For the first time in Yukon, a manslaughter charge has been laid in an overdose death.
Jared Skookum, 32, from Whitehorse has been charged with manslaughter in the death of Stephanie Pye.
Pye, 36, from Watson Lake, was found deceased in Whitehorse on April 6, 2022. It was later determined the Kaska and Tlingit woman had died from an opioid overdose.
Following in an investigation into Pye’s death, Skookum was charged with trafficking and possession for the purpose of trafficking a controlled substance later that month. He now faces the manslaughter charge in addition to his previous charges.
“This investigation is complex and required a significant amount of time to progress to the point of supporting this charge,” a Yukon RCMP press release states. “Although this is the first charge of manslaughter related to an opioid overdose in the Yukon, the Major Crimes Unit and all other units or detachments involved have followed and will continue to follow the necessary investigative steps in all death investigations.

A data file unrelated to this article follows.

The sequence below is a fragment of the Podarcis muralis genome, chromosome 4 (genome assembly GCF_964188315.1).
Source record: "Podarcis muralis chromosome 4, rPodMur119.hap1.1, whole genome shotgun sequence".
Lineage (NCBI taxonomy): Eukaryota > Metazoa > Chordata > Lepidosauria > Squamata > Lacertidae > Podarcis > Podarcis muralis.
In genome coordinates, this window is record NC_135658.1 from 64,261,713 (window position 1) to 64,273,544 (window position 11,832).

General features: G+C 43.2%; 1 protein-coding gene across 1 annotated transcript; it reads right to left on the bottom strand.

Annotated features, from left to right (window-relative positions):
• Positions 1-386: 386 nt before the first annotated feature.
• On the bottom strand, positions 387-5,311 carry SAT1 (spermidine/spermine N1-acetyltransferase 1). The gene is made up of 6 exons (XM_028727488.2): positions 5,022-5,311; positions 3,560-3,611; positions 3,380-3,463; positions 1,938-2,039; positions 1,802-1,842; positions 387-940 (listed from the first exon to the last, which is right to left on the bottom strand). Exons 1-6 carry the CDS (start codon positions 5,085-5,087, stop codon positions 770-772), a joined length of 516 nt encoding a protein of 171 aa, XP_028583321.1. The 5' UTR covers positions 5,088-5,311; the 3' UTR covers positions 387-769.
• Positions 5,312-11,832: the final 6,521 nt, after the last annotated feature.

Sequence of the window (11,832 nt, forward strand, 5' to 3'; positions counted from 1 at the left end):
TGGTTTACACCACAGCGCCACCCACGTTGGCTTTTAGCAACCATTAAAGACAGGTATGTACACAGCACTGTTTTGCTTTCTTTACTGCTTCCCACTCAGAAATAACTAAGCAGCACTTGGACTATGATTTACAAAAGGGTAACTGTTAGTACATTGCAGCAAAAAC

“This is the first opioid overdose death investigation that has lead to this specific outcome.”
In December 2022, the Yukon Coroners Service (YCS) issued a release that painted a grim picture of the territory’s opioid and addiction crisis.
YCS said that in 2022, 25 people in the territory died from toxic illicit drug use.
Chief Coroner Heather Jones told APTN News at the time that 17 of the 25 people who died were Indigenous. She said drug-related deaths account for a quarter of the cases she investigates.
“This crisis is affecting all of us in the Yukon,” Jones noted in a statement. “Now, more than ever, we must remember to show our compassion, kindness and support to anyone struggling with substance use.”
According to the release, 20 cases involved opioids, 19 involved fentanyl and 14 were a combination of cocaine with an opioid. A full analysis is still pending for one of the 14 cases.
Yukon RCMP declined to comment further on the Skookum case as the matter is now before the courts.
In recent years police in other jurisdictions like B.C., Alberta and Saskatchewan have laid manslaughter charges in relation to overdose deaths.